With the seals being helpfully annihilated by Ahuizotl's incursion, the removal of the wooden club has instigated a natural timer on the lifespan of the Weapon before it literally fades out of the narrative reality of Equestria's Tapestry of Fate, and is dispersed by the elements into it's constituent materials.

I reviewed this story!

My review can be found here.

Little did they know that The Stick was the last remaining branch of Laurelin, with which one could forge connections between Equestria and Eternity. For from a single seed of the great Laurelin, the Tree of Harmony was born, it's Elements of Harmony the only weapon capable of countering The Stick.

I was expecting a double-twist, and started guessing.

Magnificent as always n_n The monkeys were especially hilarious.

It's a good story, but I do have to wonder how that stick was still the most dangerous weapon even when they had already invented lethal poison, (arguably) preservation spells and whatever technology necessary to construct the first layer of that mountain.

“The origins of the Weapon of the Ancients are lost to the ages,” Bromeliad intoned.

Celestia help me, I had an intoner.

I don’t know why this line made me laugh so much, but it did.

I groaned. “Of course they did. And no doubt the seal keeps out all but the worthy, where worth is defined as whoever can get through a gauntlet of traps that are still in perfect working order despite untold years in hot, humid conditions.” I knew how trap preservation spells worked, but it was still an annoying pattern.

“Actually, no,” said Bromeliad.

I blinked. “Wait, what?”

“No, Miss Do, the monkeys feared the Weapon too much to riskanyoneclaiming it.”

It’s not often Daring Do’s line of work that an ancient threat that’s supposed to be contained is treated like it’s meant to be contained.

The monkeys call them "planes," supposedly because of those stiff shutter-wings. I say it's because anypony would have to be plain crazy to ride in one.

Lucky for her, Funky Kong was too cool to be offended by this remark.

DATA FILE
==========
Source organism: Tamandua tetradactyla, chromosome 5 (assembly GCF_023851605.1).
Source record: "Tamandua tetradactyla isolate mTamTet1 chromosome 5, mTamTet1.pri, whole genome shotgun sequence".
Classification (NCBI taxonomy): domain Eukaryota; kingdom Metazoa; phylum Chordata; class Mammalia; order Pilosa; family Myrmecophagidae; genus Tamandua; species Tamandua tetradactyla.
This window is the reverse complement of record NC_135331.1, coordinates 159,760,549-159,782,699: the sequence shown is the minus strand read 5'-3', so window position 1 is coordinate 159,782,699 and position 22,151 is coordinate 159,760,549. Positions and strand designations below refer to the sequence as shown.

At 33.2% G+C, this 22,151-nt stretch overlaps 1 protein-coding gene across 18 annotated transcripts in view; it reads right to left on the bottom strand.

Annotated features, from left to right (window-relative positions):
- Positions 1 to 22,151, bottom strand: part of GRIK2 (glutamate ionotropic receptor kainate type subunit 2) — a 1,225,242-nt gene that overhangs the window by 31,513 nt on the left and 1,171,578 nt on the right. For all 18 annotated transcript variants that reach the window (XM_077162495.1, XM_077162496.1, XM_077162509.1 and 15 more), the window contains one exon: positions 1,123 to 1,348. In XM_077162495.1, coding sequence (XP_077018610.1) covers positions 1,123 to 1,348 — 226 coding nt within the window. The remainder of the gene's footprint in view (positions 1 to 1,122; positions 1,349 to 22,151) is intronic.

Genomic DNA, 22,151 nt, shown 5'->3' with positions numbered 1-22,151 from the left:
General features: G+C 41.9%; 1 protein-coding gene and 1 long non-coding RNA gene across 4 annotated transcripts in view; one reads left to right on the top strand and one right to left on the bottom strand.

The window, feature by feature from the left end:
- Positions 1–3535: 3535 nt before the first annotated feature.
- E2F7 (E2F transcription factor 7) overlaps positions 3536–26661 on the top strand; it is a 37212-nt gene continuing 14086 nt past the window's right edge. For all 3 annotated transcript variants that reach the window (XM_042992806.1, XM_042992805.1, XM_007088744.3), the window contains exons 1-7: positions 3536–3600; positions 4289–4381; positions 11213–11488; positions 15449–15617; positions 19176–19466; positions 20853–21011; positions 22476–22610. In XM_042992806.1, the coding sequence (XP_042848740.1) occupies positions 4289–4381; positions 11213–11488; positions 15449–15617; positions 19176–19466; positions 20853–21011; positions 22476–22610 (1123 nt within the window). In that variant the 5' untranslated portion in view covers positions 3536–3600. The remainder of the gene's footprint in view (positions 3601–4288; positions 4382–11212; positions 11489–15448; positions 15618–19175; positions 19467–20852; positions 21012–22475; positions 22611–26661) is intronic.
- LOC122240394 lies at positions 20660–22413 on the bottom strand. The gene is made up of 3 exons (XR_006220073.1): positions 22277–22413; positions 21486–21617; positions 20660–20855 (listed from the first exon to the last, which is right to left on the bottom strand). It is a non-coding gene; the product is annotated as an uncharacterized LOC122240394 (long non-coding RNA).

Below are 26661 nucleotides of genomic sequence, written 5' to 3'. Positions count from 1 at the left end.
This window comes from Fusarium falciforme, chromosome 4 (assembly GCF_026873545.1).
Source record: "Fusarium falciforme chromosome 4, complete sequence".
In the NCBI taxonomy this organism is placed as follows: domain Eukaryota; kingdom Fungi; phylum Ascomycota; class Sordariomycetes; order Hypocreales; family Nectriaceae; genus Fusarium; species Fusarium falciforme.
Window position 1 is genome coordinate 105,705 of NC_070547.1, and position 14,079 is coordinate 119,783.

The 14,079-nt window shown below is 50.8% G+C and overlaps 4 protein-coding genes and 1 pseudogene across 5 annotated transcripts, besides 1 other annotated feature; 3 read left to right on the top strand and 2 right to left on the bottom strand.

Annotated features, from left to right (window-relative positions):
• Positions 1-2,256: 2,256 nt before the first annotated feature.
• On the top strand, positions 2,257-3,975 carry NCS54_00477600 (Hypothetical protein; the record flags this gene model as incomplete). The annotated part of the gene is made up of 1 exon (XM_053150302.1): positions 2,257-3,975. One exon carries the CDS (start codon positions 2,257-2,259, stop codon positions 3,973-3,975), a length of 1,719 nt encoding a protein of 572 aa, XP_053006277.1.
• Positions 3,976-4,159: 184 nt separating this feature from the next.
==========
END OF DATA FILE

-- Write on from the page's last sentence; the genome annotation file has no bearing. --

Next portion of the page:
“But now that the Horn has tasted pegasus magic, I can direct its power through that magic, tearing through every spell in this mountain with a single almighty bolt!”

The true magic of pegasi is “whatever the plot needs it to do.”

...Huh. This would be the first story I’ve read where a lack of adherence to genre conventions actually saved Daring Do.


Lucky for her, Funky Kong was too cool to be offended by this remark.

Really, Daring should be glad that the monkeys weren't armed. One spurt of a coconut gun and they would've just had to throw her unconscious body overboard.

The true magic of pegasi is “whatever the plot needs it to do.”

No, that's earth ponies. :raritywink: The lightning was merely the medium for the Horn of Hunger's own consumptive magic. Imagine a very literal form of Orim's Thunder.

Holy crap, that was amazing. Good job, man, I applaud you...

Once a legend gets going people dont really forget it even when it stops being true

The belief that the weapon was unbeatable meant noone tried and instead focused on poison or a knife in the back of the sleeping owner

And then, Alondro finds an even MORE deadly ancient weapon: a board with a nail! :fluttershbad:

Several tentacled aliens are driven from Earth as he wields it in battle! :raritywink:

The ancient aliens hypothesis is true in Equestria. But then the monkeys drove them off the planet!